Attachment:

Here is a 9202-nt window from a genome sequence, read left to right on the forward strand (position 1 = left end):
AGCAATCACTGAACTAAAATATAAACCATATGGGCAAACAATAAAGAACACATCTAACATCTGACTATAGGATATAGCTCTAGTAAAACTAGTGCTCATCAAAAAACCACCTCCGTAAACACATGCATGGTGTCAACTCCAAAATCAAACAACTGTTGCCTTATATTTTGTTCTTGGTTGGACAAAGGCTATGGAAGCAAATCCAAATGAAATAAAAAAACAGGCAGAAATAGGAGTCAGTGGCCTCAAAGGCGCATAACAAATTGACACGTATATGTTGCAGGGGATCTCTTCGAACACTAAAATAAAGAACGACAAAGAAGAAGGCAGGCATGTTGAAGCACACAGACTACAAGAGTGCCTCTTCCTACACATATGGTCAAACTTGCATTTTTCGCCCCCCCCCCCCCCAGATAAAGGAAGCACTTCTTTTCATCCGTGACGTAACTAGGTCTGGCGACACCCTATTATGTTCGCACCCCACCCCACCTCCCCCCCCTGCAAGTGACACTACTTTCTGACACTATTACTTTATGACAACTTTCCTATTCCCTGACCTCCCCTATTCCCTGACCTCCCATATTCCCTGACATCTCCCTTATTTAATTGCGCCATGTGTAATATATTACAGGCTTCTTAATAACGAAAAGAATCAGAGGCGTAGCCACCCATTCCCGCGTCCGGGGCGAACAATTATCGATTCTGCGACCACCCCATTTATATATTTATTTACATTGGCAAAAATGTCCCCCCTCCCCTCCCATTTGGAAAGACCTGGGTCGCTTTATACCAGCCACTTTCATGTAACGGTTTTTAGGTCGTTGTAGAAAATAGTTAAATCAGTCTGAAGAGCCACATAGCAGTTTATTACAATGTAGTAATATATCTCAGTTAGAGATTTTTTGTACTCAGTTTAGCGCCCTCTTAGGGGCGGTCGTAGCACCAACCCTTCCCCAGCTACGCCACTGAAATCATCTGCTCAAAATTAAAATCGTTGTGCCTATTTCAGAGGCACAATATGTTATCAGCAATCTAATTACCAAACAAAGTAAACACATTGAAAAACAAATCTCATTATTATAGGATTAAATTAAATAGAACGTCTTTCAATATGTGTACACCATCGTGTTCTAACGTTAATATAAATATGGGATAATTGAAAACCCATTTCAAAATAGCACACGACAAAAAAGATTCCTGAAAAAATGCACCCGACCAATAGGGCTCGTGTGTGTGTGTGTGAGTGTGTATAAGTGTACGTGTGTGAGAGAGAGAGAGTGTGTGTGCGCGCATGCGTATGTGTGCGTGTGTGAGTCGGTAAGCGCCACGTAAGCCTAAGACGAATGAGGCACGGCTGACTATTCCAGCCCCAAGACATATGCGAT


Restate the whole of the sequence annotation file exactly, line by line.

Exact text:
Here is a 9202-nt window from a genome sequence, read left to right on the forward strand (position 1 = left end):
AGCAATCACTGAACTAAAATATAAACCATATGGGCAAACAATAAAGAACACATCTAACATCTGACTATAGGATATAGCTCTAGTAAAACTAGTGCTCATCAAAAAACCACCTCCGTAAACACATGCATGGTGTCAACTCCAAAATCAAACAACTGTTGCCTTATATTTTGTTCTTGGTTGGACAAAGGCTATGGAAGCAAATCCAAATGAAATAAAAAAACAGGCAGAAATAGGAGTCAGTGGCCTCAAAGGCGCATAACAAATTGACACGTATATGTTGCAGGGGATCTCTTCGAACACTAAAATAAAGAACGACAAAGAAGAAGGCAGGCATGTTGAAGCACACAGACTACAAGAGTGCCTCTTCCTACACATATGGTCAAACTTGCATTTTTCGCCCCCCCCCCCCCCAGATAAAGGAAGCACTTCTTTTCATCCGTGACGTAACTAGGTCTGGCGACACCCTATTATGTTCGCACCCCACCCCACCTCCCCCCCCTGCAAGTGACACTACTTTCTGACACTATTACTTTATGACAACTTTCCTATTCCCTGACCTCCCCTATTCCCTGACCTCCCATATTCCCTGACATCTCCCTTATTTAATTGCGCCATGTGTAATATATTACAGGCTTCTTAATAACGAAAAGAATCAGAGGCGTAGCCACCCATTCCCGCGTCCGGGGCGAACAATTATCGATTCTGCGACCACCCCATTTATATATTTATTTACATTGGCAAAAATGTCCCCCCTCCCCTCCCATTTGGAAAGACCTGGGTCGCTTTATACCAGCCACTTTCATGTAACGGTTTTTAGGTCGTTGTAGAAAATAGTTAAATCAGTCTGAAGAGCCACATAGCAGTTTATTACAATGTAGTAATATATCTCAGTTAGAGATTTTTTGTACTCAGTTTAGCGCCCTCTTAGGGGCGGTCGTAGCACCAACCCTTCCCCAGCTACGCCACTGAAATCATCTGCTCAAAATTAAAATCGTTGTGCCTATTTCAGAGGCACAATATGTTATCAGCAATCTAATTACCAAACAAAGTAAACACATTGAAAAACAAATCTCATTATTATAGGATTAAATTAAATAGAACGTCTTTCAATATGTGTACACCATCGTGTTCTAACGTTAATATAAATATGGGATAATTGAAAACCCATTTCAAAATAGCACACGACAAAAAAGATTCCTGAAAAAATGCACCCGACCAATAGGGCTCGTGTGTGTGTGTGTGAGTGTGTATAAGTGTACGTGTGTGAGAGAGAGAGAGTGTGTGTGCGCGCATGCGTATGTGTGCGTGTGTGAGTCGGTAAGCGCCACGTAAGCCTAAGACGAATGAGGCACGGCTGACTATTCCAGCCCCAAGACATATGCGAT